Superman Returns Director Bryan Singer: If I Had It To Do Again, I Would Reboot

superman-returns-bryan-singerWhen Bryan Singer made Superman Returns, arguably the biggest mistake the filmmaker made was using his opportunity to reinvent the icon for a new generation as an opportunity to make a sequel to the Richard Donner-directed Superman films which, even then, were something like 25 years old.

That was the opinion of everyone who went to see it, and of a great many critics, who gave the film lumps for placing sentimentality over story and being more preoccupied with mimicking the old material than with Singer finding his own voice for the franchise.

It seems, after a decade of hearing that over and over again, that Singer now agrees. In a new interview with Empire Magazine, the filmmaker was asked about the hostility with which many fans view his Superman film--one that he went into with high expectations off the success of X2: X-Men United and replacing a series of directorial choices by Warner Bros. (including McG and Brett Ratner, who took over the X-Men franchise for Singer at the time) that didn't thrill fans.

"Half of that I understand and half of it I never will," Singer said. "It was a movie made for a certain kind of audience. Perhaps more of a female audience. It wasn't what it needed to be, I guess. I think I could lop the first quarter off and start the movie a bit more aggressively and maybe find a way to start the movie with the jet disaster sequence or something. I could have grabbed the audience a little more quickly. I don't know what would have helped. Probably nothing. If I could go again, I would do an origin. I would reboot it."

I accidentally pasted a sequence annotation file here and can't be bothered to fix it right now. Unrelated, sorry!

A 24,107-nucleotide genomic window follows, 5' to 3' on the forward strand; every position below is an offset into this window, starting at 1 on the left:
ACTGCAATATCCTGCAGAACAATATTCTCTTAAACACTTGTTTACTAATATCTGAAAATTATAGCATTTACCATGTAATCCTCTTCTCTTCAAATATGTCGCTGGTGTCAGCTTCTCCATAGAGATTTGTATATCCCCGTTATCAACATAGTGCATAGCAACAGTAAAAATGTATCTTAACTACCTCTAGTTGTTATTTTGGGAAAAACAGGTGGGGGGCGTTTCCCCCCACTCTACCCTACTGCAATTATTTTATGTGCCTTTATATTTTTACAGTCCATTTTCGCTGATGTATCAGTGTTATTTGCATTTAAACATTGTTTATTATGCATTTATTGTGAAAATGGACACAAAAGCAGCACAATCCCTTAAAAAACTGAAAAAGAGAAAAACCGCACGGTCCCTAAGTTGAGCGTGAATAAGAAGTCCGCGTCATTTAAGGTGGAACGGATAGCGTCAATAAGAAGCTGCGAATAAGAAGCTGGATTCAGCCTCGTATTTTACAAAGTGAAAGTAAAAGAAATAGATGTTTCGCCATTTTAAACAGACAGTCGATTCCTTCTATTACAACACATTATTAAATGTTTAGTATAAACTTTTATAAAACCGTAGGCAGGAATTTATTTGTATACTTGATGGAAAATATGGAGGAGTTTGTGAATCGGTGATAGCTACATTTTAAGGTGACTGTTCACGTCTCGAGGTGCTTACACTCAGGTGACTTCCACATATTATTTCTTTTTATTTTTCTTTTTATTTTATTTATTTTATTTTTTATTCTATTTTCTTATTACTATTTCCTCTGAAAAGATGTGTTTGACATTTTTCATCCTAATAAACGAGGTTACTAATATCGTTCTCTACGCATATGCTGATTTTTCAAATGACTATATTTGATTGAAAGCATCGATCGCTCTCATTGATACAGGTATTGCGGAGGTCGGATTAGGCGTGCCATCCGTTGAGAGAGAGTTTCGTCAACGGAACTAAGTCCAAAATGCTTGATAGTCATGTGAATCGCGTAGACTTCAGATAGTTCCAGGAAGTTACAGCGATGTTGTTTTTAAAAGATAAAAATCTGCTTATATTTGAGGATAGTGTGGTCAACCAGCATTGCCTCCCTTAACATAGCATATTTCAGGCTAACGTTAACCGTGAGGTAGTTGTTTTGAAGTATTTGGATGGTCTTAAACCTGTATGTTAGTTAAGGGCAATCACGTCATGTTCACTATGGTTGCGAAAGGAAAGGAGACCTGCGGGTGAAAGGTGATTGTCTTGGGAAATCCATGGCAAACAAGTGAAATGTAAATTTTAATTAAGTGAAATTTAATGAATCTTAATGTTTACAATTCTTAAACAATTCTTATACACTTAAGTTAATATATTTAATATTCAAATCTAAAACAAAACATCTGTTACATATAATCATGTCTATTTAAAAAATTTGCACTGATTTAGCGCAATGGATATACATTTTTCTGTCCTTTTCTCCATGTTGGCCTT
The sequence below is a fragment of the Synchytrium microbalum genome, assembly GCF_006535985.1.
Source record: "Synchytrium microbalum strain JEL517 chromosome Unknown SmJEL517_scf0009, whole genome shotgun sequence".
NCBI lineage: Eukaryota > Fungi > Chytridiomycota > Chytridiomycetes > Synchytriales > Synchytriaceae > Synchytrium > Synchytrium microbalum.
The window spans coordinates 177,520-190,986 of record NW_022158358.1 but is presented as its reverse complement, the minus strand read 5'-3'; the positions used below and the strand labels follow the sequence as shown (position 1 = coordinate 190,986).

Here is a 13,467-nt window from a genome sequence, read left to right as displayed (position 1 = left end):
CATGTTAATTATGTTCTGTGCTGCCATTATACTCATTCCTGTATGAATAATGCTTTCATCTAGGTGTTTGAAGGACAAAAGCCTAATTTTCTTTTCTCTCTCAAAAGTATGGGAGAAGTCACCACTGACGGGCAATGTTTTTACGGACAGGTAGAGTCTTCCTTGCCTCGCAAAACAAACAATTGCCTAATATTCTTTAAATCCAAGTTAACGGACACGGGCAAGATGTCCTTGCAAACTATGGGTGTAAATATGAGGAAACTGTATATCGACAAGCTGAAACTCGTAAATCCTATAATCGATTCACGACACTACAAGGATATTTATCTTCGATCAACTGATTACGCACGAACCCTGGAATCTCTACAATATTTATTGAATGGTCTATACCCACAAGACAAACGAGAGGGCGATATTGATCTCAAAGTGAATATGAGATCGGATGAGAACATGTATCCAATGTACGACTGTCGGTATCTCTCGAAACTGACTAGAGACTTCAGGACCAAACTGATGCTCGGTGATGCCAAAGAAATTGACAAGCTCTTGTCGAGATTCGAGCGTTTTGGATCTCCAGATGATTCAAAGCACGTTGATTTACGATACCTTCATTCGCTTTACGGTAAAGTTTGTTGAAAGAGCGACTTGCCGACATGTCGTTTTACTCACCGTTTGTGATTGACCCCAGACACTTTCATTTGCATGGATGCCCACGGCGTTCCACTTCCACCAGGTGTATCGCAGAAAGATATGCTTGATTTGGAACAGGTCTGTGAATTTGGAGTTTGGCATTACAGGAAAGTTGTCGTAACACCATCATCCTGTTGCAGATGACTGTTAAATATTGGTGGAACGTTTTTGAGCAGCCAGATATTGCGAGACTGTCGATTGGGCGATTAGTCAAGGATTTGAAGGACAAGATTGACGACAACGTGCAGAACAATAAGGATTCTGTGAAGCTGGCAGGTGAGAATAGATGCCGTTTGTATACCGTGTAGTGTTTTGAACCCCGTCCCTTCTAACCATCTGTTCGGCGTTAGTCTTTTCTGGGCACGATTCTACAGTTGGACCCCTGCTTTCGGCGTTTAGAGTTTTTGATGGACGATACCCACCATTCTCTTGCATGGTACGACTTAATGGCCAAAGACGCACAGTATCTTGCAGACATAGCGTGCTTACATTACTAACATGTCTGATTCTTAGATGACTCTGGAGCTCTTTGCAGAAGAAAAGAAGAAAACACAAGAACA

In the past, Singer has spoken about wanting to use Brainiac for a sequel, but according to this newest interview, the movie he had in his head was to be called Man of Steel--and feature a full-scale, earth-shaking alien invasion.

Sound familiar?

"We did explore it a little. Just hammering out ideas. I think Darkseid was going to be the villain. It was pretty world-destroying, actually."